Uninvited Seasonal Trick or Treat Roof Rat Residence
Up On The Roof: Identifying and Strategies for Eradicating Roof Rats
If you notice that a little rat is getting away from the rat race of the world just like the James Taylor song, take note:
Don’t be fooled by their cuteness. The roof rat, otherwise known as the black rat, is a major problem for homeowners, especially now in autumn, when they are looking for shelter for the winter. Their cuteness masks a murderous disposition—they are responsible for the eradication of many species of birds in countries like New Zealand. How do you get rid of them? The first step is to identify them.
How do you get rid of them? The first step is to identify them. First, let’s take a look at where they are in the country. Terminix released its top 15 cities for roof rats a couple of days ago.
The top 15 cities for roof rat infestations in the United States* are:
- Savannah, Ga.
- Memphis, Tenn.
- Miami, Fla.
- Sacramento, Calif.
- Fort Myers, Fla.
- Los Angeles, Calif.
- Tampa, Fla.
- Dallas, Texas
- San Diego, Calif.
- San Francisco, Calif.
- Honolulu, Hawaii
- Phoenix, Ariz.
- Houston, Texas
- Jacksonville, Fla.
- San Antonio, Texas
Black rat vs. the Norway rat
Roof rats are black and smaller than the Norway rat (or brown rat). They grow up to 18 inches, and their tails are longer than their bodies. Their tails can be up to a foot long. Roof rats have large ears with very little hair and pointy little faces.
Where they nest
Unlike Norway rats, roof rats are good climbers, and nest in rooftops. They also nest in trees, shrubs, woodpiles, and dense vegetation. Indoors, they like to nest in upper rooms where heat rises and keeps them warm. They also like attics, cabinets, ceilings, garages, inside walls and sheetrock, laundry rooms, patios, and pool areas.
What they eat
According to RoofRat.net, roof rats are omnivores, favoring fruit, nuts, bird seed, tree bark and vegetables, but that does not preclude them from eating cat and dog food, ornamental plants, insects, lizards, paper and candle wax, and they also chew through wires, and insulation.
As with any rat, they can spread disease through urine, feces (leaving droppings in the house), and through fleas.
The website states further that “Rat burrows can cause structural damage by undermining the foundations of buildings, roads and walkways, can cause damage by gnawing, damaging plastic and lead pipes, door frames, upholstery, and electric wires, and can cause damage through the destruction and contamination of stored foods.” For an exhaustive study of roof rats, check out this document from the University of Arizona!
By now you’ve sussed out what you’ve got to do in order to control them. Place bird feeders away from the house. Clean up rubbish in your yard, move your woodpile away from the house, and seal up any holes or cracks around windows or in the foundation of the house. They can squeeze through holes the size of a nickel. You’ll generally know they’re around when you discover droppings in cabinets or closets, but you can also sometimes see them walking power lines, and if you leave fruit out on the counter you’ll be able to tell they’re the culprits hollowing out the fruit. You may also see gnaw marks on the insulation of wires. Your dogs and cats may also act anxious, nosing around at corners or cupboards. Of course, suggested methods of control are similar to that of Norway rat control—poisons, snap traps, rat zappers placed strategically in the attic, and live traps. According to various sites, glue pads do not seem to work well for roof rats, so their use is discouraged. A delicious recipe from RoofRats.net for baiting snap traps or consider industrialized strength humane Fenn traps (like ours!) is as follows:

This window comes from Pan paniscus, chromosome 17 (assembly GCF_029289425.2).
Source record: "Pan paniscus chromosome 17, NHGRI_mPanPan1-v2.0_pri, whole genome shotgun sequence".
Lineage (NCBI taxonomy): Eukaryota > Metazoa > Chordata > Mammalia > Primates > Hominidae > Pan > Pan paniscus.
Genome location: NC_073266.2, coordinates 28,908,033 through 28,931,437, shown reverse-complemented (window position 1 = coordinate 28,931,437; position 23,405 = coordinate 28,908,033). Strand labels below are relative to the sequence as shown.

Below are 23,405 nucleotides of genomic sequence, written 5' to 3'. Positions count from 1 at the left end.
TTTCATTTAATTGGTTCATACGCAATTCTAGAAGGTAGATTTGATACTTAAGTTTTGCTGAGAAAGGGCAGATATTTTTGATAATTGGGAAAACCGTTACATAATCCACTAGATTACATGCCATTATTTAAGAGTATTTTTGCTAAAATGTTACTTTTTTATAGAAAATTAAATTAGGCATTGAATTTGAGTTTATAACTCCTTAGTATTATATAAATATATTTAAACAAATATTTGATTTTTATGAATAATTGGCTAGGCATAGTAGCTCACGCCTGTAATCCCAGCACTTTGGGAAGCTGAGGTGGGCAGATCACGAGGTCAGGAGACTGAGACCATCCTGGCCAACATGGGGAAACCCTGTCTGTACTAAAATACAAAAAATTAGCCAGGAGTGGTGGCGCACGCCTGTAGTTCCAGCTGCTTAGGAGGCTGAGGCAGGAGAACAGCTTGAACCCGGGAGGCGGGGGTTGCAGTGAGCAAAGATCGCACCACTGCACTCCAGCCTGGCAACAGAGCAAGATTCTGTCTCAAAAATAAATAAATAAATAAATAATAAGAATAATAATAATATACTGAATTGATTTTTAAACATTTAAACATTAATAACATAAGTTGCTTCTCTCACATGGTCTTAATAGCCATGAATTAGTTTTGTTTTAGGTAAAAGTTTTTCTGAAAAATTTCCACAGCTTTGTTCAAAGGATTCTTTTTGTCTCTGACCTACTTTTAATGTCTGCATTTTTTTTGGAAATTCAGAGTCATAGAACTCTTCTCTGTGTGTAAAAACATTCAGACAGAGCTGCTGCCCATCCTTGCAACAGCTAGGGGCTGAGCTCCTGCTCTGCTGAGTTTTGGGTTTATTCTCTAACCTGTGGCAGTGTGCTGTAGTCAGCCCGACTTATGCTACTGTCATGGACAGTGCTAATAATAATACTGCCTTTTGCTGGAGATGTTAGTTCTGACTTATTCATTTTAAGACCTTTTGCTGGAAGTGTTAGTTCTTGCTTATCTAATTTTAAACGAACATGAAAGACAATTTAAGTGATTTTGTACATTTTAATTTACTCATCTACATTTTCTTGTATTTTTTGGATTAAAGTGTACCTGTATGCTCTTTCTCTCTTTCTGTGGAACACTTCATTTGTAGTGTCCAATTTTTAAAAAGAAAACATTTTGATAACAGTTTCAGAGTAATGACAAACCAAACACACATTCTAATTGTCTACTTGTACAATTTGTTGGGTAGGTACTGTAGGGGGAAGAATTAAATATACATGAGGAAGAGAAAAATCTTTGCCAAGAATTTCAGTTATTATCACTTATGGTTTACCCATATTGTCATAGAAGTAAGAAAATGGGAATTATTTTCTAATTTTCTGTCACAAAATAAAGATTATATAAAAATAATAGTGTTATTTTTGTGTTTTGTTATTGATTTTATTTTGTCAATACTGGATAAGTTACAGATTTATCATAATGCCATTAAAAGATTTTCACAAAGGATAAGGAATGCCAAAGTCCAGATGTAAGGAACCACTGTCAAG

Bait snap traps with a mixture most people can make in their own kitchen (dry oats, creamy peanut butter, and nuts or peanuts). Mix the oats and creamy peanut butter together in a bowl until it reaches the consistency of cookie dough. Roll a small “dough ball” in the hands (about the circumference of a quarter). Slip the nut of choice into the middle of the “dough ball.” Re-roll the ball a bit in the hands. Place the “dough ball” (AKA: “bait”) on the lever of the snap trap where the “bait” is designed to rest. Use dental floss to “tie down” or secure the “bait” to the lever (the nut inside the “bait” will keep the dental floss from going completely through). It is important to secure the bait onto the trap’s lever to prolong the time the rat will spend at the trap. Often, the rat is quick enough to evade a lethal snap, hence defeating the trap’s purpose.
Tags: Fenn, Instructional, Pest Control, Roof Rats